The past day’s demonization of the intelligence community whistleblower has been harsh. But, not surprising. Whistleblowers always face blowback.

And calls for the whistleblower to come forward suggest a lack of understanding of the need for anonymity.

Tom Mueller is author of the forthcoming booAge of Fraud. He writes in Politico that “If the whistleblower’s anonymity is revealed, that could put him or her in dangerous and uncertain territory.” Muller pulls from this thorough research to make that case.

The New York Times chose to report details about the whistleblowers identity and justified it this way:

We decided to publish limited information about the whistle-blower — including the fact that he works for a nonpolitical agency and that his complaint is based on an intimate knowledge and understanding of the White House — because we wanted to provide information to readers that allows them to make their own judgments about whether or not he is credible.

Former acting FBI Director Andrew McCabe told CNN that Trump’s comment calling the whistleblower “almost a spy” is an implicit threat.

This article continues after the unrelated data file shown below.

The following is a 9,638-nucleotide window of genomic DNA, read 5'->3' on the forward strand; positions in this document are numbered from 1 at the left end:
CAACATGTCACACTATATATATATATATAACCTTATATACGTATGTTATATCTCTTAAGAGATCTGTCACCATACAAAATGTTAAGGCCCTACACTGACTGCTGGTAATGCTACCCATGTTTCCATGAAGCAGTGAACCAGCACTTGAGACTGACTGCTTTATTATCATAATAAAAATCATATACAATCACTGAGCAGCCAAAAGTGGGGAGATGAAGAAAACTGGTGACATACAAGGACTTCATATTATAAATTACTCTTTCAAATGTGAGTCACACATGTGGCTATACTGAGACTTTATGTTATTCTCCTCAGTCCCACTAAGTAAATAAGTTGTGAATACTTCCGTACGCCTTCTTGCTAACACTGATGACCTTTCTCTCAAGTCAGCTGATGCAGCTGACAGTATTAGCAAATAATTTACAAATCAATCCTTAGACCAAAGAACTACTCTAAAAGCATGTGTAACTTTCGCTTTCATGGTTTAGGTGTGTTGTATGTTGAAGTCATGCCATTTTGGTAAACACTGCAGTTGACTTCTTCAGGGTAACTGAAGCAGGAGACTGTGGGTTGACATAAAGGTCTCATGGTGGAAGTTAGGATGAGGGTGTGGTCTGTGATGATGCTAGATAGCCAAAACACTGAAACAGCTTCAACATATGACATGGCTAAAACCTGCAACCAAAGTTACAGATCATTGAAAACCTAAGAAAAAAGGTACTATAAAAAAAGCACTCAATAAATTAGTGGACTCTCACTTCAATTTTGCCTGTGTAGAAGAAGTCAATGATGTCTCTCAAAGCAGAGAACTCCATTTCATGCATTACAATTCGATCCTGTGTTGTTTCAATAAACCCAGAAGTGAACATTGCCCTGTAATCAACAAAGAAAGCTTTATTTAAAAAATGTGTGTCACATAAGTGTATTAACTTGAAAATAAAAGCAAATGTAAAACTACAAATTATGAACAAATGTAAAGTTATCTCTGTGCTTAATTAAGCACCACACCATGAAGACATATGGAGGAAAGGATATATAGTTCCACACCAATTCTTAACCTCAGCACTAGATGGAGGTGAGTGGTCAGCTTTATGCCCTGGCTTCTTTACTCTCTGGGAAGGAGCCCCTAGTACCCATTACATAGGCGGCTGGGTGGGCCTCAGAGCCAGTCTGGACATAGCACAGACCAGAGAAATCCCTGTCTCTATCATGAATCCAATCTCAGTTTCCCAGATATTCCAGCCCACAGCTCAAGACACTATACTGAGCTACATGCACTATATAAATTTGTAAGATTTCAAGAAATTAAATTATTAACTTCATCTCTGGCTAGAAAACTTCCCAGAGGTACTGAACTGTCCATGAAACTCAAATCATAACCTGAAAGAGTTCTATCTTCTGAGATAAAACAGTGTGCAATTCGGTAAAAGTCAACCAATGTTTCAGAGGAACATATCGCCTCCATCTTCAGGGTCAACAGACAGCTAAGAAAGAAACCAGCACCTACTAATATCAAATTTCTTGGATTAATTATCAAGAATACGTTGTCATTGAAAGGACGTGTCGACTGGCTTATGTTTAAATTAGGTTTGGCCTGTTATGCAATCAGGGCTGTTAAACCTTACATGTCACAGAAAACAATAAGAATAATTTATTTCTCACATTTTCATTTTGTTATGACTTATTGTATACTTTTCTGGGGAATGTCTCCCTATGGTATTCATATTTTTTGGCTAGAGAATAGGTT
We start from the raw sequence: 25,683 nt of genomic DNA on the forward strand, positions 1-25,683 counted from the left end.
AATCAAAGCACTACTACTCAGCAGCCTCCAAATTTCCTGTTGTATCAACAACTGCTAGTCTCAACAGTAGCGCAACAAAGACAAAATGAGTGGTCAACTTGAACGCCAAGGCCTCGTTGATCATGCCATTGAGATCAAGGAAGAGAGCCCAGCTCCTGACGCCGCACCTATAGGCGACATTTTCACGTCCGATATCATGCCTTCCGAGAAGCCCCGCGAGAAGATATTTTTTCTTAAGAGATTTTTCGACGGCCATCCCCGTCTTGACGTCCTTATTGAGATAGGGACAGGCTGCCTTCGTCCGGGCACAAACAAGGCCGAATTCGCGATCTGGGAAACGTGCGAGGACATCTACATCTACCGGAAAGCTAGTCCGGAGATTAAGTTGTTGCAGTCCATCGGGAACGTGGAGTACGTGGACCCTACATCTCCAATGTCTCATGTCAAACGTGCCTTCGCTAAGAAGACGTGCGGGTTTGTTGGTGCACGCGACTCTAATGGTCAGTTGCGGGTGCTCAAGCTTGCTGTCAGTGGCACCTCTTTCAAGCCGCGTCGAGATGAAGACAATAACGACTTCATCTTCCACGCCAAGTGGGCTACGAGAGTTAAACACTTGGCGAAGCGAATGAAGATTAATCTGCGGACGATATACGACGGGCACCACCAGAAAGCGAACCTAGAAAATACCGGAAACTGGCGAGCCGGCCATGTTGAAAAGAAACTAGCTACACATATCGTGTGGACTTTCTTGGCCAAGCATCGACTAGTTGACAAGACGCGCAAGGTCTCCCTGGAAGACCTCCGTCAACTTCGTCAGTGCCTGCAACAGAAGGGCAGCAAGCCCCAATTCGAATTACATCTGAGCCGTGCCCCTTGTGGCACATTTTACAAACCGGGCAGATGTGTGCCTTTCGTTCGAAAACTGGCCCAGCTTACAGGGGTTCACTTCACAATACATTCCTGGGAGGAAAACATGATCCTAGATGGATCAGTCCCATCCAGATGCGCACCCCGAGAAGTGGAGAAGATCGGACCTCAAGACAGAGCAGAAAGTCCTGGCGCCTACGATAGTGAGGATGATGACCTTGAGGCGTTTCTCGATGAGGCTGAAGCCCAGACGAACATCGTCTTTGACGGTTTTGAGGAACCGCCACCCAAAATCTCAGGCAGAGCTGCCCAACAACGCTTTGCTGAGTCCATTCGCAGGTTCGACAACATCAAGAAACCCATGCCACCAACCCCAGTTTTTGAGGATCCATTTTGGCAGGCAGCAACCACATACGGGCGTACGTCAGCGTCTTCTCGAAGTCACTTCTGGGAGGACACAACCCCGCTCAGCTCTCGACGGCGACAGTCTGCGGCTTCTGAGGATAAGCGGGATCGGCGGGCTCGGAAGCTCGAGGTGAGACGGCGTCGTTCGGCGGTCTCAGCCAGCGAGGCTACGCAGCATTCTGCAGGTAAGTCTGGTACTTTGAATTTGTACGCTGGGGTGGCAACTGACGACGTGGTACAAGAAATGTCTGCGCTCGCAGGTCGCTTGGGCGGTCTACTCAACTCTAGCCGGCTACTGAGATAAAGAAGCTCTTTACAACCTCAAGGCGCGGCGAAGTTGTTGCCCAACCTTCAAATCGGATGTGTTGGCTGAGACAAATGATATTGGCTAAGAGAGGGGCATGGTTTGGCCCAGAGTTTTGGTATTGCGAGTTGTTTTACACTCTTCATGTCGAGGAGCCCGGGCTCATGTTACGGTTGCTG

“He’s clearly targeting the person who’s filed this complaint that affects him seriously and is kind of laying the marker down that he wants this person’s identity and he wants to be able to follow-up on this. So absolutely a total contravention of all the protections for whistleblowers,” said McCabe, who added that Trump’s comments in front of US government employees suggests a message to others who might come forward with damaging information in the future.

“So, you have to ask, was this some sort of a message to all of those folks and indeed a message to all people serving in the government that if they step forward with complaints, they can expect the President to come after them?”

White House counselor Kellyanne Conway described the intelligence community whistleblower as “more blowhard than whistleblower.”

Speaking to Fox News, she said “I don’t consider them to be spies, but anybody who leaks conversations that are classified or are of national security sensitivity ought not to be working in the government — whoever you are — and I hope you’re watching, whoever you are.”

The Onion had some fun with their piece

Approval of Whistleblowers Will Get Them Out Of Jail:

I’m sure it’s just a matter of time before they clear my name and let me go,” (Reality) Winner said by phone from a federal prison in Texas, echoing the sentiments of (Chelsea) Manning, who told reporters she expected not only to be released from jail but also to be allowed to return immediately to active duty in the Army.